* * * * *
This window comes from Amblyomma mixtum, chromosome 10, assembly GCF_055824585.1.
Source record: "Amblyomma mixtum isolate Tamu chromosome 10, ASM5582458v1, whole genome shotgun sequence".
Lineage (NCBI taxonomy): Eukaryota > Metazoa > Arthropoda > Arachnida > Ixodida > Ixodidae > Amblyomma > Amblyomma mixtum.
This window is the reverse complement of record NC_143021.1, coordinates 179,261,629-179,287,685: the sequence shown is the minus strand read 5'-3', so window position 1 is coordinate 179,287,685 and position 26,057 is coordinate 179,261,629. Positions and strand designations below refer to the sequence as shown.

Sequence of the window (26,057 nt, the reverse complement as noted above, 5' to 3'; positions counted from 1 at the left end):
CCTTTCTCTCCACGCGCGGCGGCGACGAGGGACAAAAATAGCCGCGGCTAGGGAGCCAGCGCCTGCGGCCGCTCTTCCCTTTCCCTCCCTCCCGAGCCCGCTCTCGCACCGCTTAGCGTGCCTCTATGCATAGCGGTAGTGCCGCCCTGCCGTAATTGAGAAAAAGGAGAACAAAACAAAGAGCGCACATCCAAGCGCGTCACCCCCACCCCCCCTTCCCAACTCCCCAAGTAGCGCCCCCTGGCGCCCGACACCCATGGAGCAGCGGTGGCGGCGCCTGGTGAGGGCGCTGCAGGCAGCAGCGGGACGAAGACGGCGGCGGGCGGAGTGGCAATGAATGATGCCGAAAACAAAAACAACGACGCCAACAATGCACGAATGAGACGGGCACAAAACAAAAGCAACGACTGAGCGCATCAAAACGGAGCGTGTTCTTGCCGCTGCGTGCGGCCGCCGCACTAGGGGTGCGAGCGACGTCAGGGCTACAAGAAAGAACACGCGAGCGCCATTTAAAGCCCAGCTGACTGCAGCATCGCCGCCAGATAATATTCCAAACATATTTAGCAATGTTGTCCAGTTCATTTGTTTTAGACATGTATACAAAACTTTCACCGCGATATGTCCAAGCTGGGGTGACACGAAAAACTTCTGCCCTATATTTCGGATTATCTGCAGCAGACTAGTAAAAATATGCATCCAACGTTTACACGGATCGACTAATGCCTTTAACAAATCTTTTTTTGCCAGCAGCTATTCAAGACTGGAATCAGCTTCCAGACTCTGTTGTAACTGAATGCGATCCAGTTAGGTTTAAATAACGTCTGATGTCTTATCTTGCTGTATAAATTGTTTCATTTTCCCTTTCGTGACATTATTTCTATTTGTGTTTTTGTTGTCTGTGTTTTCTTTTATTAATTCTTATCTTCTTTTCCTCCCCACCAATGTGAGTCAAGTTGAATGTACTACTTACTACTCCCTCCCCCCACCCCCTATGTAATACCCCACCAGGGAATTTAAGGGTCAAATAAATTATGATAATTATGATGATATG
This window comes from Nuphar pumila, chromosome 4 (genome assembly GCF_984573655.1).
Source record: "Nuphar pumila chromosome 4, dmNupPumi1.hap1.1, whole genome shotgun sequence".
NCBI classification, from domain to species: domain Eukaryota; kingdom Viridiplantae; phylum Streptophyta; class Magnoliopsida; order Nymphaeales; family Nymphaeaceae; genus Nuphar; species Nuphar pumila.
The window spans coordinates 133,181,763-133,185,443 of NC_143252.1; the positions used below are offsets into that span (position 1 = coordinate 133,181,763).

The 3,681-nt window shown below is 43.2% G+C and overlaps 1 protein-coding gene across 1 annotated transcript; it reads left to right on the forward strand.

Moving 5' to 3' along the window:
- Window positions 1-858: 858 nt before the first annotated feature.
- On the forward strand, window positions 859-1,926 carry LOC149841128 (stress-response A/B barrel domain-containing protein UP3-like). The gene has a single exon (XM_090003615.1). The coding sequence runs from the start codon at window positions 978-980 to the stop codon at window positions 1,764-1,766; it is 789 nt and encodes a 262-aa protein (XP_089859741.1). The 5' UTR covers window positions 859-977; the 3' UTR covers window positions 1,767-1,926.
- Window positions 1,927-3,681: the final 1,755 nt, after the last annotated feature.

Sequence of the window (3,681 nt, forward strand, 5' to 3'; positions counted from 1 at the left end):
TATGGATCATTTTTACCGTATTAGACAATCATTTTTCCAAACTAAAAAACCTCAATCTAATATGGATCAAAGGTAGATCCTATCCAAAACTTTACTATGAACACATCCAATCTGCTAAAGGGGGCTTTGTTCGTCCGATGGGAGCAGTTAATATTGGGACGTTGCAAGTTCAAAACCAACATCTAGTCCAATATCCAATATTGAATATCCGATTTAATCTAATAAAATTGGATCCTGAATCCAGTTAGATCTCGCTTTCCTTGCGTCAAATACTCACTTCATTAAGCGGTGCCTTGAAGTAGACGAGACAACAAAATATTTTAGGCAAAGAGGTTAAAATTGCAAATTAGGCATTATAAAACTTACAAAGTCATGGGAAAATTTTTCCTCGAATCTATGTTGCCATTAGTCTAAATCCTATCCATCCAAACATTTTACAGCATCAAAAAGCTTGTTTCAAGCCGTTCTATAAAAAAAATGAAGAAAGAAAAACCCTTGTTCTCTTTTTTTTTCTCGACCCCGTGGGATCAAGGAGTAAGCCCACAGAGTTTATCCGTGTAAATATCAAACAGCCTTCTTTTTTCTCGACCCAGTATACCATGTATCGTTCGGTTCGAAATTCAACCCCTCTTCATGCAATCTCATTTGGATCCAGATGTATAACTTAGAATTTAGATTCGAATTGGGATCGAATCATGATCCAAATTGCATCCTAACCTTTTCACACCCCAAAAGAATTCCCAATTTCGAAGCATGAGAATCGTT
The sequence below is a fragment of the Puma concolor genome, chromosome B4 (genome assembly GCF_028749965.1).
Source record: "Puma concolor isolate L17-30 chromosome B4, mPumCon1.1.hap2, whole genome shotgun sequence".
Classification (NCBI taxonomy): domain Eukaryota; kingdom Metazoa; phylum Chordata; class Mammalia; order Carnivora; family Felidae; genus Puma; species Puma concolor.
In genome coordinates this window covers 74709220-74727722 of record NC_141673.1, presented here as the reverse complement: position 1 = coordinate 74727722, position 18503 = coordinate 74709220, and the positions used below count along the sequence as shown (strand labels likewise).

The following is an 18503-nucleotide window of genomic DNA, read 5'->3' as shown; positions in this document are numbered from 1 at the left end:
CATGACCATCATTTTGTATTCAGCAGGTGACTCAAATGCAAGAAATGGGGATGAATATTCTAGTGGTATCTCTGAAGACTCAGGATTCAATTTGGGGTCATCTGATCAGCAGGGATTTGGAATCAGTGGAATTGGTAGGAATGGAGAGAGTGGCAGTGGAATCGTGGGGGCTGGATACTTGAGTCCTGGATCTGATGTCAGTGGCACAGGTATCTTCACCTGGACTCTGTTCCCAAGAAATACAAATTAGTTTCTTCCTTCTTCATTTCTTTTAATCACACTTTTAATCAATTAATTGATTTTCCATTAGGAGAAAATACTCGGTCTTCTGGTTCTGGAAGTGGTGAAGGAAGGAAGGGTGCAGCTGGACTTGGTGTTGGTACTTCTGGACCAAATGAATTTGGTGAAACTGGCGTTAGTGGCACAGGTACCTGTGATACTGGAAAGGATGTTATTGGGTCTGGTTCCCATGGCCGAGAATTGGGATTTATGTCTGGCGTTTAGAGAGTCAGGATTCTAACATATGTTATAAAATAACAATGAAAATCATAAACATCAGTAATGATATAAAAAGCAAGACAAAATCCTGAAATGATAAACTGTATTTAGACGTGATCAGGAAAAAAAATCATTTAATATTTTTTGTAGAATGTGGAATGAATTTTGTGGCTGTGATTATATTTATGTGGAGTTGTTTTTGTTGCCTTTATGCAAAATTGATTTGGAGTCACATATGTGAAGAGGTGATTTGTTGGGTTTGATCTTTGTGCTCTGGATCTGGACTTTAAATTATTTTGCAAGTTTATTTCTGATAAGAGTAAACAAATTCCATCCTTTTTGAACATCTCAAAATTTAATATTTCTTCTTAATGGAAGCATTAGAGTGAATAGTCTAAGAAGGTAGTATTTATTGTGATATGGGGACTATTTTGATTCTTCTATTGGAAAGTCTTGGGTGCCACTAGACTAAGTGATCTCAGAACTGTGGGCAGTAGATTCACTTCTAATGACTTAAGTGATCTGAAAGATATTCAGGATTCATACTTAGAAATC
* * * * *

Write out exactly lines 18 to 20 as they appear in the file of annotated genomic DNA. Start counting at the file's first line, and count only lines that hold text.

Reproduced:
The sequence below is a fragment of the Puma concolor genome, chromosome B4 (genome assembly GCF_028749965.1).
Source record: "Puma concolor isolate L17-30 chromosome B4, mPumCon1.1.hap2, whole genome shotgun sequence".
Classification (NCBI taxonomy): domain Eukaryota; kingdom Metazoa; phylum Chordata; class Mammalia; order Carnivora; family Felidae; genus Puma; species Puma concolor.